The popular story of how low-carb diets work goes something like this: Reducing your carbohydrate...
Let me introduce myself. My name is Mark Sisson. I’m 63 years young. I live and work in Malibu, California. In a past life I was a professional marathoner and triathlete. Now my life goal is to help 100 million people get healthy. I started this blog in 2006 to empower people to take full responsibility for their own health and enjoyment of life by investigating, discussing, and critically rethinking everything we’ve assumed to be true about health and wellness...Tell Me More
If you’ve been following my series on joint mobility you’ll know that I’ve already covered how to improve and maintain joint mobility for the hips, thoracic spine, and ankles and wrists. Today and tomorrow I’ll be going over the shoulder. The shoulder is a tricky joint because it has to provide adequate stability while maintaining full mobility to prevent injury and maximize function and performance. If you look at yourself in the mirror and wave your arms around, you’ll see what I mean. If that doesn’t work, watch a swimmer, preferably one doing the IM, and watch the incredible range of motion in those shoulders. That’s what the human body is capable of.
Know what you’re looking for and you should be able to count ten different types of shoulder articulations. Ten! Contrast that with the hips (eight), the ankles (two), the wrists (four), or the spine (five), and the shoulder is clearly the most complicated joint with the greatest range of motion. Because “with great power comes great responsibility,” the shoulder is also perhaps the joint most vulnerable to injury. You can do a whole lot with a well-functioning shoulder joint, but you can also really mess yourself up and curtail your activity level for a long time if you get haphazard with its maintenance. Take it from a guy who messed his shoulder up more than once: shoulder health is absolutely required for an active, enriched life. And if you plan on attaining any sort of athletic competency on any level, you need good shoulders.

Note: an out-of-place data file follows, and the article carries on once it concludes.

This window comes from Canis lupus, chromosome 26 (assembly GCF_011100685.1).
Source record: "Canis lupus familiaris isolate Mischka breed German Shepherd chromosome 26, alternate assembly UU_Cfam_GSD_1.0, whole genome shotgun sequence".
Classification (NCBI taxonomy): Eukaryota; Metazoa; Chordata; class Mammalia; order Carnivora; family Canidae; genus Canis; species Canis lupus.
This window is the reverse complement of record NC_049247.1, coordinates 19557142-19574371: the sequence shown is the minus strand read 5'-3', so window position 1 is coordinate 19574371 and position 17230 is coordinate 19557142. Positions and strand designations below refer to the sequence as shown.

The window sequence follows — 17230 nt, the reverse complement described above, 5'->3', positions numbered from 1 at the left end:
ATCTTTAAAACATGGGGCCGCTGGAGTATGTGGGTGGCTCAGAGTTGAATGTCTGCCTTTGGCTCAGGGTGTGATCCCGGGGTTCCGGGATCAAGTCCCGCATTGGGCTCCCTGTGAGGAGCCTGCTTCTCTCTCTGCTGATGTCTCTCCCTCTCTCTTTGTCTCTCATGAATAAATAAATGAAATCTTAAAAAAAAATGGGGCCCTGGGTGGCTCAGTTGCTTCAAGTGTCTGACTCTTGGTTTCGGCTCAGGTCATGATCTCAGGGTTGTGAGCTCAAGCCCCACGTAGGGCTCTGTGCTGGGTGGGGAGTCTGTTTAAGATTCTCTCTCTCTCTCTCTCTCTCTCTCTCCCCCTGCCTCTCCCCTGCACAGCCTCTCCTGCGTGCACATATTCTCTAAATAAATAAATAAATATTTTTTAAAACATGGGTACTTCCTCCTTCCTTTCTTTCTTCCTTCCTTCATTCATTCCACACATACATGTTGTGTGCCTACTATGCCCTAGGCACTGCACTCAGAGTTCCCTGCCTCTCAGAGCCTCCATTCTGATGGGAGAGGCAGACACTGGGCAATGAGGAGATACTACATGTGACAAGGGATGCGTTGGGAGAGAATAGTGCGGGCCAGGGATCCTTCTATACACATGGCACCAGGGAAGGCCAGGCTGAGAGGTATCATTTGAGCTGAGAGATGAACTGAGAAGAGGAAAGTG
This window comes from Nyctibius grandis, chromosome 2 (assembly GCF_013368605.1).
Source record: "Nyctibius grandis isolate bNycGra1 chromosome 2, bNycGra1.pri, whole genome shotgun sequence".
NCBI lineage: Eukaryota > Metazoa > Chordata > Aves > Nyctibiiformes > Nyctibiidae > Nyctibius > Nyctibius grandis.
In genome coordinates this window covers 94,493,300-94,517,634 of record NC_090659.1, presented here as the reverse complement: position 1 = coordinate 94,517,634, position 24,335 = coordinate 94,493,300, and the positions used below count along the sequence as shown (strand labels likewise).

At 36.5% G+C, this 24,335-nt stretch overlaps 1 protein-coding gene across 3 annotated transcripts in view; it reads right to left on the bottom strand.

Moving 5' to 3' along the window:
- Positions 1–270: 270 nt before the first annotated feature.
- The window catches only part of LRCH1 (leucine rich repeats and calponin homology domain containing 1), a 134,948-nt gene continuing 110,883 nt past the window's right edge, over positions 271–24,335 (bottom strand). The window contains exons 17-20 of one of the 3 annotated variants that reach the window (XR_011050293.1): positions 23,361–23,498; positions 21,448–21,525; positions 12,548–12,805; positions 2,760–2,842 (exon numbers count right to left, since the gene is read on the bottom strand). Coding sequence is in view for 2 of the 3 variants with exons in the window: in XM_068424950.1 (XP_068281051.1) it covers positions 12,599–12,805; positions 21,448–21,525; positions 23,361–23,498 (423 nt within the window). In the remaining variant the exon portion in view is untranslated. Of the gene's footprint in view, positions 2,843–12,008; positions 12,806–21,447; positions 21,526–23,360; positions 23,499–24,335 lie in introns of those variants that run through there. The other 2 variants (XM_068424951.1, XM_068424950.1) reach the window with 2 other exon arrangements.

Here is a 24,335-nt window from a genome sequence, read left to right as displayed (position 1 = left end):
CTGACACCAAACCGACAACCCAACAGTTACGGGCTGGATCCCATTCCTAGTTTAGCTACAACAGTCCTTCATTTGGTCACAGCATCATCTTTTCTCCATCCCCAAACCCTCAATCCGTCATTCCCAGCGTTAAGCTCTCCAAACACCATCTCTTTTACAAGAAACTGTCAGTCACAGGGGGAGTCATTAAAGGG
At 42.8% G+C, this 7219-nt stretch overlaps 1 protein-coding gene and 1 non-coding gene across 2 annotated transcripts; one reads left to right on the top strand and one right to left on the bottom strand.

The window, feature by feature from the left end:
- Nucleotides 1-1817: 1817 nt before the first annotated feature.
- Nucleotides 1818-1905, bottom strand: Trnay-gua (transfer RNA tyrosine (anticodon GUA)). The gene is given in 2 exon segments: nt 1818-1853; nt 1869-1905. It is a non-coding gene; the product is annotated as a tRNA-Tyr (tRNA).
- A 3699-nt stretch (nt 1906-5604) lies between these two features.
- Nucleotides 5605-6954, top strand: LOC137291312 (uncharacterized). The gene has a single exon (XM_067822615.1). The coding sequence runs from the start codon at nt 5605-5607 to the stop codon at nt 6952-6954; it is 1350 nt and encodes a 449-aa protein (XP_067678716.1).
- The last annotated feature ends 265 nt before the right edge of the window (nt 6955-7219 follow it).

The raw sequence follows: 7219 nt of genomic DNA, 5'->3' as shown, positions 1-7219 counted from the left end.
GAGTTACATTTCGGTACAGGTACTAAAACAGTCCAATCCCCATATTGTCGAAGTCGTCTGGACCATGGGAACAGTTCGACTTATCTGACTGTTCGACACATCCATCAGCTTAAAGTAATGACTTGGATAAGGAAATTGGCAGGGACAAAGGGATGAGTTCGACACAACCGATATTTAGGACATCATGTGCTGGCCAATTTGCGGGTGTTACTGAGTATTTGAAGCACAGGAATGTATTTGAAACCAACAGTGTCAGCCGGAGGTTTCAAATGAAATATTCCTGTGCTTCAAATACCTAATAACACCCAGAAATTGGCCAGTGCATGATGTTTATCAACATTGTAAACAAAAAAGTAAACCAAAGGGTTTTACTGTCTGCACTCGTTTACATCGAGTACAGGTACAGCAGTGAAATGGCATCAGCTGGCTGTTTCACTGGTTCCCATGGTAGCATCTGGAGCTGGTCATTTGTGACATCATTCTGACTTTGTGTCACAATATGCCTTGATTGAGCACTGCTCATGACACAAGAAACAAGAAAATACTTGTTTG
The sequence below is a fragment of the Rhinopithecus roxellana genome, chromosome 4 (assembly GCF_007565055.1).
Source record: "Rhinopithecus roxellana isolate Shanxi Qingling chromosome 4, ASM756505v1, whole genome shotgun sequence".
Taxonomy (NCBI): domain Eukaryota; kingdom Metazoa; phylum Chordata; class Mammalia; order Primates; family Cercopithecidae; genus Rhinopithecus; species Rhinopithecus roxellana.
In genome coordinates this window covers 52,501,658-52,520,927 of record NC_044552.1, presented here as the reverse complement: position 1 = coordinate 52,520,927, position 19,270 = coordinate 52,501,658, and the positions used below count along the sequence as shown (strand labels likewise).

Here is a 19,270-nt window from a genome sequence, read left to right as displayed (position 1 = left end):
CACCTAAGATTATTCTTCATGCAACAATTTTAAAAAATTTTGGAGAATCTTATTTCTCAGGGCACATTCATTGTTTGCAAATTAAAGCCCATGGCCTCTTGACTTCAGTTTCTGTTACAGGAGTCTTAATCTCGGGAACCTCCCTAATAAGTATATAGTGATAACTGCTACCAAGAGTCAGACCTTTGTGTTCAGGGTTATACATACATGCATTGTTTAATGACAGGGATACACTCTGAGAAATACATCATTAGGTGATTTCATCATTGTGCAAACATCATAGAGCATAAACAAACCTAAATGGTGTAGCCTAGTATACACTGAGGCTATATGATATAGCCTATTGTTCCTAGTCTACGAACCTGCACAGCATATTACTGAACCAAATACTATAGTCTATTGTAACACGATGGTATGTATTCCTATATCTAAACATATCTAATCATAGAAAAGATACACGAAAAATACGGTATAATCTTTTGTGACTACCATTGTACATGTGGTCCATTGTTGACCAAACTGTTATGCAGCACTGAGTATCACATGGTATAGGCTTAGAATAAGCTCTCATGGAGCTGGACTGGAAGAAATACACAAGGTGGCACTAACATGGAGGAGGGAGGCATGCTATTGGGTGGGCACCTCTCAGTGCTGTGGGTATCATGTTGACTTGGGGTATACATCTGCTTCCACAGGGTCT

Most people have enough wrist and ankle mobility to get around life all aright, but most people think they’re doing just fine with grains, sweets, and seed oils comprising the bulk of their diets. We can always improve our abilities to rotate, extend, and flex our various joints. We must, if we’re interested in retaining maximum mobility through old age and beyond.
How does one go about obtaining that much-vaunted wrist and ankle mobility?
How mobile are your wrists and ankles? They’re the primary hinges for our two major sets of extremities – hands and feet – and yet they often go neglected. They’re two of the most common sites of debilitating pain and acute injury, and yet people do little else to correct the problem than tightening the high tops, strapping on some constrictive sleeves, or avoiding activity altogether. All those “solutions” miss the point entirely, in my opinion. Rather than fix the root issue, they skirt it and apply expensive band aids. If you know anything about how I approach other issues of health and wellness, you can guess that I’m not satisfied with the band aid approach to wrist and ankle mobility. We can do a whole lot better than that.
Ever watch dogs at play, carefree? Next time you go on an off-leash hike with a canine, or even just a walk around the neighborhood, watch how they just jog along. Assuming they aren’t in pursuit of cat, squirrel, or pedestrian, it’s an easy trot, an effortless series of flicks of the ankle joints. It’s smooth, and their heads and shoulders stay mostly level with the ground. No off balanced dipping or stumbling. Oh, sure, the composure goes out the window when a frisbee’s let fly and they tear off after it, tongue flapping and fur rustling and muscles pumping, but to watch a calm, curious off-leash dog trot around, checking out the surroundings, sniffing, and just taking it all in is to watch an animal at total, complete ease in his own (furry) skin. We can learn a lot from watching dogs, as I have from my own Yellow Lab, Buddha.
By now, you should be convinced that attaining and maintaining mobility in your thoracic spine is a good idea for many reasons. Kyphosis of the thoracic spine is a virtual epidemic (just take a look around at everyone the next time you’re in a coffee shop or classroom – rounded backs abound) and everyone at some time or another has felt a little twinge of shoulder pain when doing a particularly adamant set of pull-ups.
Before you start with the exercises, let’s first figure out the extent of your thoracic immobility. The industry standardized way of determination is a simple one:
If you can’t get into this position and touch your wrists to the ground, you have poor thoracic mobility. If you really had to struggle through discomfort or even pain (don’t fight through pain!), you have less than ideal thoracic mobility. And if you were able to breeze through this drill, you should probably still work on more mobility, just to shore up what you already possess.
Do your shoulders slump and round when you walk, sit, or stand?
Do you get lower back or neck pain when doing twisting or rotational movements?
Have you resigned yourself to living with that nagging rotator cuff pain that flares up during workouts and in bed?
If you answered “yes” to any of those (and most people will answer yes to at least one), you may have poor thoracic spine mobility. Even if you don’t notice any of the symptoms leaping out at you, it never hurts to get more mobility, especially in the thoracic spine. And establishing good habits by actively maintaining and training mobility, as opposed to being content with what you have (even if it’s not optimum), is always a good move. Scoff at the prospect of thoracic spine mobility all you want; you still gotta have it.